"When love arrives" by Sarah Kay & Phil Kaye.
"When love arrives" by Sarah Kay & Phil Kaye.
Everyone needs a place. It shouldn’t be inside of someone else. -Richard Siken
If you grow up the type of woman men want to look at,
you can let them look at you. But do not mistake eyes for hands.
Let them see what a woman looks like.
They may not have ever seen one before.
If you grow up the type of woman men want to touch,
you can let them touch you.
Sometimes it is not you they are reaching for.
Sometimes it is a bottle. A door. A sandwich. A Pulitzer. Another woman.
But their hands found you first. Do not mistake yourself for a guardian.
Or a muse. Or a promise. Or a victim. Or a snack.
You are a woman. Skin and bones. Veins and nerves. Hair and sweat.
You are not made of metaphors. Not apologies. Not excuses.
If you grow up the type of woman men want to hold,
you can let them hold you.
All day they practice keeping their bodies upright—
even after all this evolving, it still feels unnatural, still strains the muscles,
holds firm the arms and spine. Only some men will want to learn
what it feels like to curl themselves into a question mark around you,
admit they do not have the answers
they thought they would have by now;
some men will want to hold you like The Answer.
You are not The Answer.
You are not the problem. You are not the poem
or the punchline or the riddle or the joke.
Woman. If you grow up the type men want to love,
You can let them love you.
Being loved is not the same thing as loving.
When you fall in love, it is discovering the ocean
after years of puddle jumping. It is realizing you have hands.
It is reaching for the tightrope when the crowds have all gone home.
Do not spend time wondering if you are the type of woman
men will hurt. If he leaves you with a car alarm heart, you learn to sing along.
It is hard to stop loving the ocean. Even after it has left you gasping, salty.
Forgive yourself for the decisions you have made, the ones you still call
mistakes when you tuck them in at night. And know this:
Know you are the type of woman who is searching for a place to call yours.
Let the statues crumble.
You have always been the place.
You are a woman who can build it yourself.
You were born to build.
An online magazine featuring interviews on beginnings, creativity, and risk.
Stephen Wolfram introduces the Wolfram Language in this video that shows how the symbolic programming language enables powerful functional programming, querying of large databases, flexible interactivity, easy deployment, and much, much more.
To learn more about the Wolfram Language, visit reference.wolfram.com/language.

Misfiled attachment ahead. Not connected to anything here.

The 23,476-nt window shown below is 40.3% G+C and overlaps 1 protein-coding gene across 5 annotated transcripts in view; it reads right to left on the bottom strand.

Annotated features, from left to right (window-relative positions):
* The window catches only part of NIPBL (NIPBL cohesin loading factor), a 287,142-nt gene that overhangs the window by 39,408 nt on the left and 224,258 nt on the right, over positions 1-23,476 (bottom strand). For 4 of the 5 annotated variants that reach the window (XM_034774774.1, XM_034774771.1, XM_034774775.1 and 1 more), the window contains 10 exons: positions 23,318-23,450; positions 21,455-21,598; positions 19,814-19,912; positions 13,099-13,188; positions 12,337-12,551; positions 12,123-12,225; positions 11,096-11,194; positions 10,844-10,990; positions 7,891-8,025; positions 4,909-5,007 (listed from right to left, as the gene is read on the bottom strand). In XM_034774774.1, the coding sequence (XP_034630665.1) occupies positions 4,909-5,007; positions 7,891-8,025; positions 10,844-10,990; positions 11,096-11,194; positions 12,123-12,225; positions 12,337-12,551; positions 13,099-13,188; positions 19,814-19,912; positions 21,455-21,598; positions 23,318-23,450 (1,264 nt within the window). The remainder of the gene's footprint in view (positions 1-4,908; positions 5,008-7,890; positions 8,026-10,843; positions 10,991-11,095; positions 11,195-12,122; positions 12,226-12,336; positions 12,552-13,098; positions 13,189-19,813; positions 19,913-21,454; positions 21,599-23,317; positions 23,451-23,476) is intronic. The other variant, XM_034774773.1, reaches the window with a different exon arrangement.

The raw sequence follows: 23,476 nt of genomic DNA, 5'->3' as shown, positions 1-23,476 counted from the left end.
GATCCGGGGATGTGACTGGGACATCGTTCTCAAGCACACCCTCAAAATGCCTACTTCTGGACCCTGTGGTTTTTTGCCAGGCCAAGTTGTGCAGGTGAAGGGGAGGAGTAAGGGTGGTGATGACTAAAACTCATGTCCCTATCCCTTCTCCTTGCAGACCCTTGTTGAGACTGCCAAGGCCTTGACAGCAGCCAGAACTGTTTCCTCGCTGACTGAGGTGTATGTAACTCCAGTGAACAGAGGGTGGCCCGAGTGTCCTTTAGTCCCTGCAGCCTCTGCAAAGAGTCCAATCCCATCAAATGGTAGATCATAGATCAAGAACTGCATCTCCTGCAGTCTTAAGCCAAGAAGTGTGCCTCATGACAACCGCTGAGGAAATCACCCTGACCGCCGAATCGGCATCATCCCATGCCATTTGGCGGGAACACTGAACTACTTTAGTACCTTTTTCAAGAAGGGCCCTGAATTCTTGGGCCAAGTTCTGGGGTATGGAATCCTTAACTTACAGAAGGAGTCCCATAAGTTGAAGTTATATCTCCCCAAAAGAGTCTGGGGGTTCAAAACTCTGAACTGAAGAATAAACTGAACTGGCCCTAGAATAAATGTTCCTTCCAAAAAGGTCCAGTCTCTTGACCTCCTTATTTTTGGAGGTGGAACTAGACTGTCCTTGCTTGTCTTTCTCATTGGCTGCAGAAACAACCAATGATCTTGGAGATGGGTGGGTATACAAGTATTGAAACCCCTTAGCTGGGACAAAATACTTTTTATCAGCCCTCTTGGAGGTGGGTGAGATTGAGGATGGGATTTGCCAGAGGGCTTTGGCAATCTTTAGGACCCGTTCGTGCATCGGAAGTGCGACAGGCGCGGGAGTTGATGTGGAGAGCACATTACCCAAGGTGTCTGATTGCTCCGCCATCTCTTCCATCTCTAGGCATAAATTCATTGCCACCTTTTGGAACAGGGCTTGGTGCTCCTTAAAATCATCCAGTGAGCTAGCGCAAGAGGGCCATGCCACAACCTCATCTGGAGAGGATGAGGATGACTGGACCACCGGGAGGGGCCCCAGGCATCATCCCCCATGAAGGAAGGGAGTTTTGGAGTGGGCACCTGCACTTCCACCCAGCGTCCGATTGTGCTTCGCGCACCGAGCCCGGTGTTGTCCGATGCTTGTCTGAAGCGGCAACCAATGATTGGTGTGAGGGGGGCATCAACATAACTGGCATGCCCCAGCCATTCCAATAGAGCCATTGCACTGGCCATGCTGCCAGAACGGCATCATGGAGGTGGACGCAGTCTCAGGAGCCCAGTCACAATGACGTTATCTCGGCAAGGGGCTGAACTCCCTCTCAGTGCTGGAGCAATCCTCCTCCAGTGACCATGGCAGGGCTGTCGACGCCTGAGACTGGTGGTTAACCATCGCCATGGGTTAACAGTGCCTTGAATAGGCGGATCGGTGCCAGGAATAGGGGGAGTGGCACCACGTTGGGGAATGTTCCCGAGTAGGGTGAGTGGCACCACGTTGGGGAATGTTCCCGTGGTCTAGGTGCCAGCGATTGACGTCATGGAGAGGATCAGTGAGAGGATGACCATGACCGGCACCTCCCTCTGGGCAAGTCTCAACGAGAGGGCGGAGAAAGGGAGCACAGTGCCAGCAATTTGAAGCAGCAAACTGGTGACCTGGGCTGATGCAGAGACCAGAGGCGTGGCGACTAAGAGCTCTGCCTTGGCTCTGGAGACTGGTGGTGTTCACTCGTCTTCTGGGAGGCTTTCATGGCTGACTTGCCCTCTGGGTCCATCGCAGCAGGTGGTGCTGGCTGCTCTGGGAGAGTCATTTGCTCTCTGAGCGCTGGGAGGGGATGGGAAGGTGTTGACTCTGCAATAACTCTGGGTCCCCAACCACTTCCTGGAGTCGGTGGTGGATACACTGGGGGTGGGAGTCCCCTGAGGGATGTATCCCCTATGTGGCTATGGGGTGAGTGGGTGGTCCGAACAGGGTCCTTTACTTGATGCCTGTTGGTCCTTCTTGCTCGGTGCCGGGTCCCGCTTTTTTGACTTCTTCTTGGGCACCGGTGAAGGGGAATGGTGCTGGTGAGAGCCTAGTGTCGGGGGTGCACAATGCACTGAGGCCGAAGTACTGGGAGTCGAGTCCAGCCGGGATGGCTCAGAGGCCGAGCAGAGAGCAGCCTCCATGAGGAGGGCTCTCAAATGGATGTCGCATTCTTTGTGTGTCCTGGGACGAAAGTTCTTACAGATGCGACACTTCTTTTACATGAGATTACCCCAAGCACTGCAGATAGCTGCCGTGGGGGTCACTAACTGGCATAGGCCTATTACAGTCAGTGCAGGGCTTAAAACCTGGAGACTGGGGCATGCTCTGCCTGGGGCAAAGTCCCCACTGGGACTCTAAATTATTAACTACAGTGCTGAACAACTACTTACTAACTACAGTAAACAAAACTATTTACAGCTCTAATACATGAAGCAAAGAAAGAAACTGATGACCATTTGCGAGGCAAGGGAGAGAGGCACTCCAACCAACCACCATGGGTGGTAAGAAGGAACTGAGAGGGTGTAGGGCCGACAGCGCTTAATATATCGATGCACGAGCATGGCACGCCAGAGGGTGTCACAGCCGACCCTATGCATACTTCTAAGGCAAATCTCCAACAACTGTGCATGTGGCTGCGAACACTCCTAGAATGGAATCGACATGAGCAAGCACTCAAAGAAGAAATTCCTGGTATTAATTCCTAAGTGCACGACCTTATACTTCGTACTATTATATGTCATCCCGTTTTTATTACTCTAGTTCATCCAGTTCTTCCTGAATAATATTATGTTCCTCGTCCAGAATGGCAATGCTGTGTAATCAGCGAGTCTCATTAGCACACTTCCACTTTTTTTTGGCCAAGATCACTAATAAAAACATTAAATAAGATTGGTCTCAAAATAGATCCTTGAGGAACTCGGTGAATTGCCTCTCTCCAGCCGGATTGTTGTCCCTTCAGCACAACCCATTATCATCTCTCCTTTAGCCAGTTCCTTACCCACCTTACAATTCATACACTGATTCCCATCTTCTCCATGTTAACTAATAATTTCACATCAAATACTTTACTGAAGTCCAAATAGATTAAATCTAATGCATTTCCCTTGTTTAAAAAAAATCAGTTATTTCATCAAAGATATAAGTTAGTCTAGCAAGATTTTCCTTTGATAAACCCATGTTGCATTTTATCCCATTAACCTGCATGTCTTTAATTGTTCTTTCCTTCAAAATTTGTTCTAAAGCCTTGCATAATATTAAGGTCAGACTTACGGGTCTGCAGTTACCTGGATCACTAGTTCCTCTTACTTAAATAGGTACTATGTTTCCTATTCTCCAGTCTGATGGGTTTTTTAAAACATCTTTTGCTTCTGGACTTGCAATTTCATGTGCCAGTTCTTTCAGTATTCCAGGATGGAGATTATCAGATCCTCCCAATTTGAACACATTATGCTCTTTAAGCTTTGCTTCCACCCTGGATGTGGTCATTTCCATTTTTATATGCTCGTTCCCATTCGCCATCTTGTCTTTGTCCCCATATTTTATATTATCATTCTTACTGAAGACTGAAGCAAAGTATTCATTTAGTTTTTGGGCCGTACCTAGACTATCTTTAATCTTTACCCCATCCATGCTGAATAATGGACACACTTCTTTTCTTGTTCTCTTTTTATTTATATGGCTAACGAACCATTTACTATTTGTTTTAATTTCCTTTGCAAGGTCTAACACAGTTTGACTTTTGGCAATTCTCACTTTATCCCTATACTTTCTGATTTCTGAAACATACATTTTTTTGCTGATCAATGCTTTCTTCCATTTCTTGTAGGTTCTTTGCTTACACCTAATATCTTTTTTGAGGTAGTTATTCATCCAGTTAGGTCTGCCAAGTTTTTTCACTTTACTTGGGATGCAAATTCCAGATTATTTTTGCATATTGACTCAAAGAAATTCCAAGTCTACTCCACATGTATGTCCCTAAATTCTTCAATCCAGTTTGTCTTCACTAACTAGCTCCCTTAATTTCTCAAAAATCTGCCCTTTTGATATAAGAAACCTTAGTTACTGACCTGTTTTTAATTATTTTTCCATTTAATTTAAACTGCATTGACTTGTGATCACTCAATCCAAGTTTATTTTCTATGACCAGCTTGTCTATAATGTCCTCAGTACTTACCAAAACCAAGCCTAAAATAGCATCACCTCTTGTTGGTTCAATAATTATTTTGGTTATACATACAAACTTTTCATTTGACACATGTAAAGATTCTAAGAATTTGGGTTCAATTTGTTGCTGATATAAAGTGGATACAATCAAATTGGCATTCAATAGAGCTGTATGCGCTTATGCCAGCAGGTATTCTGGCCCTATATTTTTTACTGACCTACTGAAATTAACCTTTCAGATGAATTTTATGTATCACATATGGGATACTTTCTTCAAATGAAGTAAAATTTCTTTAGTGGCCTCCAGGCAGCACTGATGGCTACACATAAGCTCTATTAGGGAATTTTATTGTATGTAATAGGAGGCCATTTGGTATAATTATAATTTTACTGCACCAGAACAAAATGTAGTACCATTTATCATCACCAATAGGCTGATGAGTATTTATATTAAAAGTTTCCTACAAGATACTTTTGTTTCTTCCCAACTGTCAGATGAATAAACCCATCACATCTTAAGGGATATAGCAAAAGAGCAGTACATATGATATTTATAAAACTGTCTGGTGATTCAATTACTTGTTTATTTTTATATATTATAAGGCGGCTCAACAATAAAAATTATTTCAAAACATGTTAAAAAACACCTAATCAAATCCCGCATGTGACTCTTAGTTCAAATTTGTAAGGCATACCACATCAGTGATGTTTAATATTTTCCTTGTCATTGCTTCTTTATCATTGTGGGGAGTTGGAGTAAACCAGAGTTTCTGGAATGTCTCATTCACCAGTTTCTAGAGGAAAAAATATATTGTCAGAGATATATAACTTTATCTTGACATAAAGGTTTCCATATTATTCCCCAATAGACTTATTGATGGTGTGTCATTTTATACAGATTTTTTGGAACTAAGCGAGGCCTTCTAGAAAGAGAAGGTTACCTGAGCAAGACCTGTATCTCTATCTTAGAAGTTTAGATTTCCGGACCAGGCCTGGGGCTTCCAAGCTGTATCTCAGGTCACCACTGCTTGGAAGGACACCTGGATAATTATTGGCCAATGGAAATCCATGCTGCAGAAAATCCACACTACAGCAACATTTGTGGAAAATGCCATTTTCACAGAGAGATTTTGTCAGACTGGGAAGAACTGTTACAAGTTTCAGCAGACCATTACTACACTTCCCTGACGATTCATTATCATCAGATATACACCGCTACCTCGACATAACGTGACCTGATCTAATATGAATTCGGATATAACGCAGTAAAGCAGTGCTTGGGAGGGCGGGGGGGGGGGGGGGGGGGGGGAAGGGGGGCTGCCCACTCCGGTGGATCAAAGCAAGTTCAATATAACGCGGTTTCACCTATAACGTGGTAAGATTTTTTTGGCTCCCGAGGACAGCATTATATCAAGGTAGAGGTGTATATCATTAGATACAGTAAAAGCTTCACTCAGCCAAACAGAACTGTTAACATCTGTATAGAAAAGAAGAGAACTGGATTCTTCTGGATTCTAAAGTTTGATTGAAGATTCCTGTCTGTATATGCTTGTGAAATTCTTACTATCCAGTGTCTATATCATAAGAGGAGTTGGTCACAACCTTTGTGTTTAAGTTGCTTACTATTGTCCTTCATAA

For the latest information, visit www.wolfram.com.
The best thing about writing is not the actual labor of putting word against word, brick upon brick, but the preliminaries, the spade work, which is done in silence, under any circumstances, in dream as well as in the waking state. In short, the period of gestation. No man ever puts down what he intended to say: the original creation, which is taking place all the time, whether one writes or doesn’t write, belongs to the primal flux: it has no dimensions, no form, no time element. In this preliminary state, which is creation and not birth, what disappears suffers no destruction; something which was already there, something imperishable, like memory, or matter, or God, is summoned and in it one flings himself like a twig into a torrent. Words, sentences, ideas, no matter how subtle or ingenious, the maddest flights of poetry, the most profound dreams, the most hallucinating visions, are but crude hieroglyphs chiselled in pain and sorrow to commemorate an event which is intransmissible. In an intelligently ordered world there would be no need to make the unreasonable attempt of putting such miraculous happenings down. Indeed, it would make no sense, for if men only stopped to realize it, who would be content with the counterfeit when the real is at every one’s beck and call? Who would want to switch in and listen to Beethoven, for example, when he might himself experience the ecstatic harmonies which Beethoven so desperately strove to register? A great work of art, if it accomplishes anything, serves to remind us, or let us say to set us dreaming, of all that is fluid and intangible. Which is to say, the universe. It cannot be understood; it can only be accepted or rejected. If accepted we are revitalized; if rejected we are diminished. Whatever it purports to be it is not: it is always something more for which the last word will never be said. It is all that we put into it out of hunger for that which we deny every day of our lives. If we accepted ourselves as completely, the work of art, in fact the whole world of art, would die of malnutrition. Every man Jack of us moves without feet at least a few hours a day, when his eyes are closed and his body prone. The art of dreaming when wide awake will be in the power of every man one day. Long before that books will cease to exist, for when men are wide awake and dreaming their powers of communication (with one another and with the spirit that moves all men) will be so enhanced as to make writing seem like the harsh and raucous squawks of an idiot.